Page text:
- Industrial Group Projects (PHYS355): student teams work on a ‘real’ problem posed by a company or other external organisation. Recent examples include re-condensing gas-based anaesthetics to reduce waste and environmental damage, testing high-tech plastic films to improve the shelf-life of food, characterising technical non-woven fabrics for magnetic shielding and further development of a pump with no moving parts.
- Cosmology Group Project (PHYS364): a recent example involved investigating the use of cosmological constants and dark energy to solve the Age of the Universe problem.
- Theory and Theoretical Physics with Mathematics Group Project (PHYS379): examples of recent projects include modelling the properties of electrons in crystal lattices (graphene, topological insulators, Kitaev lattice), dynamics of vortices in superfluids and/or superconductors, and particles obeying fractional statistics.
If you are a four-year MPhys or MSci student you will undertake a major project in your final year, with expert guidance from a member of staff who will act as your project supervisor. Project topics can be experimental or theoretical and should be relevant to your chosen degree theme.
Insight into Research
These projects will allow you to study a particular aspect of physics in depth. They will provide insight into physics research and provide excellent training for those who want to pursue a research career in academia or industry.
Working on a project will also help you to develop transferable skills highly valued by employers - such as independent study and thought, planning, time management, communication skills and experimental or theoretical research techniques.
A Choice of Topics
We offer a broad range of project topics based on our world-class research expertise. Students usually choose a set project topic, but you can also suggest your own, subject to there being a suitable project supervisor specialised in the field. Projects are usually related to the current research interests of the project supervisor and often uncover new results, occasionally leading to a publication in a scientific journal. Some projects are conducted in collaboration with industry or other external agencies.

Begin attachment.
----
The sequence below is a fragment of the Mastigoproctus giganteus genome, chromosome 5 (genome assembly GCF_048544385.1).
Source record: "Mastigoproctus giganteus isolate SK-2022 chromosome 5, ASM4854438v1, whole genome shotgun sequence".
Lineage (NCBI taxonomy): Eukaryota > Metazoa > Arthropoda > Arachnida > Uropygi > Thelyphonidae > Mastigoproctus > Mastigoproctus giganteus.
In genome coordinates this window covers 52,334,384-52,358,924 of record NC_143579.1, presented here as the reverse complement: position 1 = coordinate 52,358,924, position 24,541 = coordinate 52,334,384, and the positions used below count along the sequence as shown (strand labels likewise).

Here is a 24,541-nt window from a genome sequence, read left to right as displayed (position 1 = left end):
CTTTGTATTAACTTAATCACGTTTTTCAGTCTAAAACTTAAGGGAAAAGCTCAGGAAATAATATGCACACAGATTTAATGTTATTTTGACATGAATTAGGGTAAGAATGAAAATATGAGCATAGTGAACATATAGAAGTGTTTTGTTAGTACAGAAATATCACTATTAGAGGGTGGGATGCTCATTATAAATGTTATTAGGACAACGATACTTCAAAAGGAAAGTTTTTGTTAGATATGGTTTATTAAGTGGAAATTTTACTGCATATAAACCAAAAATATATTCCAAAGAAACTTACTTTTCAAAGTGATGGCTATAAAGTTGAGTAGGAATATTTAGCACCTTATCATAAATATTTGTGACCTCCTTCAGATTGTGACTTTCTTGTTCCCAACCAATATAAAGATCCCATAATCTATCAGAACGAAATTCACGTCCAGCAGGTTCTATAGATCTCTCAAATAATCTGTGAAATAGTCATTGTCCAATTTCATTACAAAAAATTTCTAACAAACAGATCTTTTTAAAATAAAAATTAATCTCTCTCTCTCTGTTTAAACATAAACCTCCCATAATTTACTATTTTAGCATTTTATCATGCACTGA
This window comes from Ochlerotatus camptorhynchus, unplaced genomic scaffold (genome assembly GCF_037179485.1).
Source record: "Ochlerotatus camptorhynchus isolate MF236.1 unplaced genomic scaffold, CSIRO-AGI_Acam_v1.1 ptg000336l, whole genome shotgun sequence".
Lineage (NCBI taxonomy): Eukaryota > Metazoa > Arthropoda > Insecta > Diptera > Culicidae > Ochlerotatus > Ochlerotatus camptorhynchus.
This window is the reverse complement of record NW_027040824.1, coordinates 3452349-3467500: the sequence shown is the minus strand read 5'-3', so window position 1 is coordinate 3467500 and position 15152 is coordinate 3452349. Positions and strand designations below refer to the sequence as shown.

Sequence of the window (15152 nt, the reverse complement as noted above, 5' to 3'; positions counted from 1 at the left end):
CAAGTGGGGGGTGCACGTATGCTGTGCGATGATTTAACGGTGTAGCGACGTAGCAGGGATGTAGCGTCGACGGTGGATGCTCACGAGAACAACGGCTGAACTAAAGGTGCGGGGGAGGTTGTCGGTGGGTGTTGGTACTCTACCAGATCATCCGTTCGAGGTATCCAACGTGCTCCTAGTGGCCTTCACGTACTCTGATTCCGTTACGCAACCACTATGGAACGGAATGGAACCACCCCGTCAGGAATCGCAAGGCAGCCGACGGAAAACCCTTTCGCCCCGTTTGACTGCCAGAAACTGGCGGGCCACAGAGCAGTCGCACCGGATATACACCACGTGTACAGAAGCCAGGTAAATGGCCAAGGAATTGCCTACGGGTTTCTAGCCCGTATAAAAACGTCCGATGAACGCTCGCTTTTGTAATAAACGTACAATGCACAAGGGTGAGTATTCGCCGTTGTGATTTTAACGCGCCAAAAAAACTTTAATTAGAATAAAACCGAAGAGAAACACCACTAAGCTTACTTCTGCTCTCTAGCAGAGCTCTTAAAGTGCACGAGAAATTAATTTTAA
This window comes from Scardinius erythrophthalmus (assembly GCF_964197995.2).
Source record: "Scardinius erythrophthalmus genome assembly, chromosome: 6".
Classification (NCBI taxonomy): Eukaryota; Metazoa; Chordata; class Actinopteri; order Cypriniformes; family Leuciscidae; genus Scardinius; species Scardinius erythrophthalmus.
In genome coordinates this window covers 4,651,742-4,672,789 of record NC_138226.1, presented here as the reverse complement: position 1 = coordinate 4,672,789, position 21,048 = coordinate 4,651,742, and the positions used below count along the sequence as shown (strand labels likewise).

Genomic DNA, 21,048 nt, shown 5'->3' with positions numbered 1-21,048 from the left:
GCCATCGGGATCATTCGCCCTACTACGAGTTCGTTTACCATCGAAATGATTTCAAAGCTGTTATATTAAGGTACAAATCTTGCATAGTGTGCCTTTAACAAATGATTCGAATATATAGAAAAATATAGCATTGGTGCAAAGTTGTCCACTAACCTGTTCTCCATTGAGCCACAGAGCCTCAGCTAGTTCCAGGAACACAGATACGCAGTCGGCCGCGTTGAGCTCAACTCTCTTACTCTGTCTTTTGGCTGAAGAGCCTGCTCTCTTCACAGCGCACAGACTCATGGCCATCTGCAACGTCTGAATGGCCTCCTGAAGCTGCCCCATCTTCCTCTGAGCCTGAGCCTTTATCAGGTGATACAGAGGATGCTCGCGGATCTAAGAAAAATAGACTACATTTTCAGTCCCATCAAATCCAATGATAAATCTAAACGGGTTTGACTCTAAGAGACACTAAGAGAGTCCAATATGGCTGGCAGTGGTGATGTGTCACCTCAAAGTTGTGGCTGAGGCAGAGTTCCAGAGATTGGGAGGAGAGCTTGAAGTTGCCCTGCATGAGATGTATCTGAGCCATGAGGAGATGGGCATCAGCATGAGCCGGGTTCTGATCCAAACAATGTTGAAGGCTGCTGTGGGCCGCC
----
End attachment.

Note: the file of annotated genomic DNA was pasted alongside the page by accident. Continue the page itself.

Project Report and The PLACE
You can work singly or in pairs on a project. Each student writes up the results of their project in an individual final report and presents their work to fellow students and staff members at The Physics at Lancaster Annual Conference and Exhibition (The PLACE) at the end of the summer term.
Since it comes after final exams, The PLACE is relaxed and fun, offering you a chance to develop presentation and communication skills in a friendly atmosphere. To help with this, the teaching of research communication skills, including professional poster design, is included in the fourth year project module.
Enjoyable and Rewarding
It is not surprising that graduates often describe project work as the most useful, enjoyable and rewarding part of their degree course, and that many stay on to study for a doctorate in the same field as their project.